We were surprised to see a paper on climate stability in the proceedings of the ICE and that it was named as a 'Prestige Paper' presentation.
While we support the scientific and evidence-based debates on climate science, the ICE should not throw its support behind a poorly researched thesis about climate change.
Engineers are well aware that the climate is an uncertain phenomenon, yet the authors propose that we should discount the latest science because of uncertainties.
This is a dangerous proposition and is inconsistent with responsible engineering practice.
Engineers were designing structures to withstand the variable weather for centuries before climate change was mooted. Now responsible engineers are incorporating the best available projections into their designs within riskbased frameworks.
While the original design of the Thames Barrier considered storm surge frequency, it did not account for the accelerated thermal expansion of the oceans which has led to a more rapid global sea level rise than was anticipated.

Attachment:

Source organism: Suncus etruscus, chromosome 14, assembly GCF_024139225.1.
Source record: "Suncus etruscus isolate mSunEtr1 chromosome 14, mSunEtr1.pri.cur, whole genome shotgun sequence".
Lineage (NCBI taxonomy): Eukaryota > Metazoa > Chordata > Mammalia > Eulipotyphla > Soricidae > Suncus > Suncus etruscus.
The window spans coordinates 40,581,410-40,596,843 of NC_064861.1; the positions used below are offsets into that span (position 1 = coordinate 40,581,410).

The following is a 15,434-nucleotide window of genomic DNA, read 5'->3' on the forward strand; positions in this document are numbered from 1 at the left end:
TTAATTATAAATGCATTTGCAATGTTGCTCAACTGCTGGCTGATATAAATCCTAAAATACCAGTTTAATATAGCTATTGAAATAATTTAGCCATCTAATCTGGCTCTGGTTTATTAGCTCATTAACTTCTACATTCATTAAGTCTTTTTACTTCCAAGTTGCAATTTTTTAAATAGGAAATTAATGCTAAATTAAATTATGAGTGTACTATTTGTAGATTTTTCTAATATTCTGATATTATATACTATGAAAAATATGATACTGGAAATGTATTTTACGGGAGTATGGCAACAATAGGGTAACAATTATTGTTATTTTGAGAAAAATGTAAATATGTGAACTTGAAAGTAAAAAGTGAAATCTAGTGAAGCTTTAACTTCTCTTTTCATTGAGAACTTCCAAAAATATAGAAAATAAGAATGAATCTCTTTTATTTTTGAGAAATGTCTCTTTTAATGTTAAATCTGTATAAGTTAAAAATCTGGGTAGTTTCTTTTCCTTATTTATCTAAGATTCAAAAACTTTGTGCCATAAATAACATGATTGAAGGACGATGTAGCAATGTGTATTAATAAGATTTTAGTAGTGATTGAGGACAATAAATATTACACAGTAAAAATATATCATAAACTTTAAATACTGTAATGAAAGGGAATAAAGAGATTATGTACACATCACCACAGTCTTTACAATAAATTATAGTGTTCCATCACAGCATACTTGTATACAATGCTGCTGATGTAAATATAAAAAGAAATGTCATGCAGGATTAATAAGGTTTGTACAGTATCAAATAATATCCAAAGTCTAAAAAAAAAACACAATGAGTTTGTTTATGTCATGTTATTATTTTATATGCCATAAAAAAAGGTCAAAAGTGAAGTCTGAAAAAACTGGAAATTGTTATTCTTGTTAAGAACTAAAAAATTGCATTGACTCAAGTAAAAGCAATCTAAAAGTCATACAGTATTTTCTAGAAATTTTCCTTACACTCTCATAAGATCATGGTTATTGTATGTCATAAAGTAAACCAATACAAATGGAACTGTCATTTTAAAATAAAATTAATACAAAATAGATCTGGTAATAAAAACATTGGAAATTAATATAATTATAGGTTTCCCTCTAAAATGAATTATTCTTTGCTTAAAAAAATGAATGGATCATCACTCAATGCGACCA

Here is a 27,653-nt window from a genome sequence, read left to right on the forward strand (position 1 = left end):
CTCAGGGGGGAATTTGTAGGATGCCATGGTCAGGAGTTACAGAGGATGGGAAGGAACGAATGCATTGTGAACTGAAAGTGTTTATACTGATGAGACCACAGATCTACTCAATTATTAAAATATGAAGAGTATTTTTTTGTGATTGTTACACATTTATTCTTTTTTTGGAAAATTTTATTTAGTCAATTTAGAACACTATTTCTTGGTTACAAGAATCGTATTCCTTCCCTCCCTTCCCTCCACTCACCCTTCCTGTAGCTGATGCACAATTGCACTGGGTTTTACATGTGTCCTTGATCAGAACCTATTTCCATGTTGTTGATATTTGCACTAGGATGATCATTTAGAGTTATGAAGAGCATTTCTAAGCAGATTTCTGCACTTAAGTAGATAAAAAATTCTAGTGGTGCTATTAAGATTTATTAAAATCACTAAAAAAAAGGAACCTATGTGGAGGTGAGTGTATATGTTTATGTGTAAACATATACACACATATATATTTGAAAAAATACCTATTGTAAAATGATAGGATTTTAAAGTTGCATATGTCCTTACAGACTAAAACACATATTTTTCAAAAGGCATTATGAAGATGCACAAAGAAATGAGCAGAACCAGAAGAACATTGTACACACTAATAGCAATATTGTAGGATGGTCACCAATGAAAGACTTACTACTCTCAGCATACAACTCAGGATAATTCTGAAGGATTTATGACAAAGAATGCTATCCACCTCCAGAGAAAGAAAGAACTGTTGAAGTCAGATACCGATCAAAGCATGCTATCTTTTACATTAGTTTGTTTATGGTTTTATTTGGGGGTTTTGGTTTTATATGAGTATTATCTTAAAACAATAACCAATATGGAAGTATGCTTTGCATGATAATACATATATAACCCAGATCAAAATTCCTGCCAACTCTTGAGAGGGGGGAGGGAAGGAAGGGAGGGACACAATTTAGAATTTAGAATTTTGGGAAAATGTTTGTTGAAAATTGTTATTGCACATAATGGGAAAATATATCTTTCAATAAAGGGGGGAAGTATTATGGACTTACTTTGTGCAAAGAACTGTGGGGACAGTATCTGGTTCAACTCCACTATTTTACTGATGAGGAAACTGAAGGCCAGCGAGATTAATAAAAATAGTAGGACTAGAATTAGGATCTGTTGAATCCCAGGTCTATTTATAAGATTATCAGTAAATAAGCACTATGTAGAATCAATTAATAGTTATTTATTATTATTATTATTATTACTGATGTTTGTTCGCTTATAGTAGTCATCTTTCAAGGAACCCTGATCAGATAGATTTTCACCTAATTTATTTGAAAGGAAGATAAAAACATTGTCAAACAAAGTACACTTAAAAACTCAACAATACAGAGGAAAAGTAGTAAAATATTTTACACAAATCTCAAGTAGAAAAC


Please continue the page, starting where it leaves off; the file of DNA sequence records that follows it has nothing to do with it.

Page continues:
Fortunately, the wise design decisions taken at the time have ensured the barrier's success and longevity.
Do the authors believe that the designers responsible for upgrading London's flood defence system should ignore scientific estimates of sea level rise because of the uncertainties? Londoners would rightly regard this as highly negligent rather than an alarmist over-reaction to the risks of climate change.
Civil engineers have an essential role to play in adapting society to the anticipated impact of climate change. The paper by Bellamy and Barrett is a misleading distraction from this important task.
Dr Richard Dawson, Prof Jim Hall, Prof Enda O'Connell, Chris Kilsby, Dr Hayley Fowler, Dr Mike Walkden, Tyndall Centre for Climate Change Research, School of Civil Engineering & Geosciences, Newcastle University